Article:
Monday, May 30, 2011

Korean Food: Jjigae

Jjigae means "stew," more or less, and it's served literally boiling hot in a special earthenware bowl.  I like most kinds of jjigae, especially after I've shoveled in a heap of rice to eliminate the soupiness.  All jjigaes, with the exception of doenjang jjigae, are made with gochu (red pepper) in either paste or flake form.  (They're spicy.)  They often share other ingredients, e.g. you're likely to find dubu and cabbage in other jjigaes, not just the sundubu and kimchi varieties.  Kimbap Paradise will serve you a bowl of jjigae with a side of rice for 4-5,000 won (like $4.50 tops).  You can do a lot worse.

Wednesday, May 25, 2011

No man is island except this guy right here.

Last week Chortle told me about a mandatory teacher training workshop.  The district education office organizes a few of these things each year and I think teachers are required to attend x hours of them; I went to two last year.  She had a visual aid with all the details in Korean.  She pointed at stuff and told me what it meant.  Good enough.  All I needed to know was where to go and when to be there.

Yesterday she approached me with the same document translated in the margins by her blue ink scrawl and relayed all the particulars to me again as if the conversation hadn't happened already.  Which is okay, I mean whatever, she's a busy lady, I don't mind getting the same info twice every now and again.  But she hadn't told me the first time that one of the presentations would cover adapting to life in Korea, for the benefit of the waygooks who arrived in March.  When she mentioned this during the recapitulation she chortled and said I seem to have adapted quite well enough already.  Which got me thinking.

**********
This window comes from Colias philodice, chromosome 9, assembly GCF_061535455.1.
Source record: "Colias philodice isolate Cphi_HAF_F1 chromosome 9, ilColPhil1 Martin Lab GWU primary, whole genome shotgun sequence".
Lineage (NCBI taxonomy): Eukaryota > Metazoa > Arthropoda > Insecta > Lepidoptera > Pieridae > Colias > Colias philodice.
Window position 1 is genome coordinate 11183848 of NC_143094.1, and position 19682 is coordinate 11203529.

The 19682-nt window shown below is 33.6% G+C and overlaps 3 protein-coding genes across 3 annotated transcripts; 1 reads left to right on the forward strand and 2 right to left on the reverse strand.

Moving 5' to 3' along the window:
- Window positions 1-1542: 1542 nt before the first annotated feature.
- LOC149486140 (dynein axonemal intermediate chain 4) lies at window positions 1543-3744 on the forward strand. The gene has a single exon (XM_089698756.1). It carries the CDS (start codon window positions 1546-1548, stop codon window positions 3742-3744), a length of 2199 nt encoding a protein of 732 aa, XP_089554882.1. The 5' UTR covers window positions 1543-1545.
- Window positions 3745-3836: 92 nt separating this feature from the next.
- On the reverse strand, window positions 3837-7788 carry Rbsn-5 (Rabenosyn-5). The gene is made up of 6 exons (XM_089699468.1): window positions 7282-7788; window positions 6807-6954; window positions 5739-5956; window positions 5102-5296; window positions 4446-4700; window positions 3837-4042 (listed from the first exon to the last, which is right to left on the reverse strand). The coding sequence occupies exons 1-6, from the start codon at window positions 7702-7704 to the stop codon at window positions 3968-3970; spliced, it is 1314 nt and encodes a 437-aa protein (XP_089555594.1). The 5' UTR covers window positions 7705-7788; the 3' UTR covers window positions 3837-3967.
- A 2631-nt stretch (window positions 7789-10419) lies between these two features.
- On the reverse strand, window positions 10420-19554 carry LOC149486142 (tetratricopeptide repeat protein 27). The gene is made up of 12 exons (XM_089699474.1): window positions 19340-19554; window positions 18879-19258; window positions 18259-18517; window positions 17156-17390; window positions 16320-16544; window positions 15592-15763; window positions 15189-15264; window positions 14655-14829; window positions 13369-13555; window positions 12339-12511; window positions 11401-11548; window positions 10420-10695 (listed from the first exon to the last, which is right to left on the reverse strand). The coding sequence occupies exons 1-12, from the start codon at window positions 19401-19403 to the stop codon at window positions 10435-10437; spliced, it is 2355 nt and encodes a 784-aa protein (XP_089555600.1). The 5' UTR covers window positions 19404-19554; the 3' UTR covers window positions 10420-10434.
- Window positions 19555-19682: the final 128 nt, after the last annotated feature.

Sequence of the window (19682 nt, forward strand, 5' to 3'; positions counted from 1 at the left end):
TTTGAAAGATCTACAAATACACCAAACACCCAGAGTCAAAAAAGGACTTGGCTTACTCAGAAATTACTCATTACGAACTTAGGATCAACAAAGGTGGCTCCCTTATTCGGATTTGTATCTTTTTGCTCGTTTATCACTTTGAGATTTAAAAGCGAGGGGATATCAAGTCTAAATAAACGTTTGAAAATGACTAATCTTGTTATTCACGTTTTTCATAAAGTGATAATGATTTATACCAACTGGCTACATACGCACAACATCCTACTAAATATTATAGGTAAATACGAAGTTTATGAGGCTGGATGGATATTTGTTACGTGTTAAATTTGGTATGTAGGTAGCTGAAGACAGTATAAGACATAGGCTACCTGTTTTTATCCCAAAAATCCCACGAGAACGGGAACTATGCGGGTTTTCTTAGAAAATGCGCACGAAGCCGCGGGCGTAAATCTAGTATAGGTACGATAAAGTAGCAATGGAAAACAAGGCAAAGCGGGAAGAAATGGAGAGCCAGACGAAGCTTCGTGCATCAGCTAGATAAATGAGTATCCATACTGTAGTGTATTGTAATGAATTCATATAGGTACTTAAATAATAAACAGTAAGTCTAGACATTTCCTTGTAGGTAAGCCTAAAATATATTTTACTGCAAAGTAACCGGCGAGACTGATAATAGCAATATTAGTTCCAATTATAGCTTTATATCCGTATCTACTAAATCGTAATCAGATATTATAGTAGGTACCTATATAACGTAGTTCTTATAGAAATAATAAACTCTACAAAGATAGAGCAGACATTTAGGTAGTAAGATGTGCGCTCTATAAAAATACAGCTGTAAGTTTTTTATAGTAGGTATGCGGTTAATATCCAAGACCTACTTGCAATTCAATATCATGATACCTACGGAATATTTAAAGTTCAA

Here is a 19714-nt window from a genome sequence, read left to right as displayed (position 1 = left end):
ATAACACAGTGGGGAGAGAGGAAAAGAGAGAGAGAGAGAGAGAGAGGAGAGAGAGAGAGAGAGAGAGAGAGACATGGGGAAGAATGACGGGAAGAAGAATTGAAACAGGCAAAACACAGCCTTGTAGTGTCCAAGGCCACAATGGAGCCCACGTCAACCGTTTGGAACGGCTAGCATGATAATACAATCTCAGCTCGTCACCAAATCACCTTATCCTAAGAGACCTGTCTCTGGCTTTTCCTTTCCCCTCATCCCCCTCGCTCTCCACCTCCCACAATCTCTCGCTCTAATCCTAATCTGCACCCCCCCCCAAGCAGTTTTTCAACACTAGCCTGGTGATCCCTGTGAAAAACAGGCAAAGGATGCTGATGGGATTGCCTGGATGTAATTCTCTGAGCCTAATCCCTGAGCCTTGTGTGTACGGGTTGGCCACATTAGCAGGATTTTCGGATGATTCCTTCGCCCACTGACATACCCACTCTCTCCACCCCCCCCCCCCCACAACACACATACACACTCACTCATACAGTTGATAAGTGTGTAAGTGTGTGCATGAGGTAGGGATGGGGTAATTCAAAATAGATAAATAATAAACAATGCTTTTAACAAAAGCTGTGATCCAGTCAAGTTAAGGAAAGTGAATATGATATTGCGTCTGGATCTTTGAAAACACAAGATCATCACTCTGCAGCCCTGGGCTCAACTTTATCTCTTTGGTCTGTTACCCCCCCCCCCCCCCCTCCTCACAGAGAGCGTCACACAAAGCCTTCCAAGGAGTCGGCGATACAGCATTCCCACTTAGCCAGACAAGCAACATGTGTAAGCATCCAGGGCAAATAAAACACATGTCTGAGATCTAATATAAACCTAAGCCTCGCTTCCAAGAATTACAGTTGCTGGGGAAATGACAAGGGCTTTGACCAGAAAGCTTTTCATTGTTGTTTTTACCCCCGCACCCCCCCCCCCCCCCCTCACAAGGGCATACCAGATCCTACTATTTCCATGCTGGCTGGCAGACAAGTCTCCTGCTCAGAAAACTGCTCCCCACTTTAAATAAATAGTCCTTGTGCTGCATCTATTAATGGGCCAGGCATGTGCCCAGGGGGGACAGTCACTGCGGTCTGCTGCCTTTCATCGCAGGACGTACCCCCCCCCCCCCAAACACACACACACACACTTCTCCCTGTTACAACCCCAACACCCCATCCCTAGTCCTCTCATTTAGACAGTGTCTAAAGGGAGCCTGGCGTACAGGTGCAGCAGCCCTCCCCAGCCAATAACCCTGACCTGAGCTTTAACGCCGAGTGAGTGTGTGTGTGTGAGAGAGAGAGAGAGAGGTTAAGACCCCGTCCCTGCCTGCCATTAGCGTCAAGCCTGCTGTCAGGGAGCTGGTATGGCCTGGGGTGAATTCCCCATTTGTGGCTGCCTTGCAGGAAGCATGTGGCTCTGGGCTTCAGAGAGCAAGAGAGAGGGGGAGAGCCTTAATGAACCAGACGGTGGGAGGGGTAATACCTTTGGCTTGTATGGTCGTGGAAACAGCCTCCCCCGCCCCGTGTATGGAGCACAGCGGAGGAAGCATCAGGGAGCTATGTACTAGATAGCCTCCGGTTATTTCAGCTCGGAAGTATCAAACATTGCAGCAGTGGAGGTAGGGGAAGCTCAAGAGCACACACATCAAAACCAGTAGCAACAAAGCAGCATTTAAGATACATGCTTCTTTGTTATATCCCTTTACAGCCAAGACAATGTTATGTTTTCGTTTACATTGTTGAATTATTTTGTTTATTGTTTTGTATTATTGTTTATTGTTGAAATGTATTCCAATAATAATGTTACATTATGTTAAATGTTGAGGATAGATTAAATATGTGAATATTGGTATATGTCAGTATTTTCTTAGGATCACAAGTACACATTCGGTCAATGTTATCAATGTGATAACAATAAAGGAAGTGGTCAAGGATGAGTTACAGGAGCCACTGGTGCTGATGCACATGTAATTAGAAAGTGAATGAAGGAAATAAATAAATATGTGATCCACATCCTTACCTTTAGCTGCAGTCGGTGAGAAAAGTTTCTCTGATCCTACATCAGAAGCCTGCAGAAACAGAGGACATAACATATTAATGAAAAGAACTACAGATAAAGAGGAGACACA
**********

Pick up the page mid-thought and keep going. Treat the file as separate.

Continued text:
Chortle likes to diagram graphomaniacally while she explains things to me.  I think she distrusts her spoken English.  This document was her visual aid for explaining my schedule this semester.

Thursday, May 19, 2011

This was a triumph.

At the end of a class today I burst into song.  Specifically:

Wednesday, May 11, 2011

Buddha's birthday: more fun than Christmas.

Seoul calls its official celebration of Buddha's birthday the Lotus Lantern Festival and it's a better party than Christmas for sure.  I attended the festivities Saturday night and am glad I did.  First came a surprisingly long parade with a cast of thousands.  Here's some things you won't see at Xmas:

Huge green swastikas.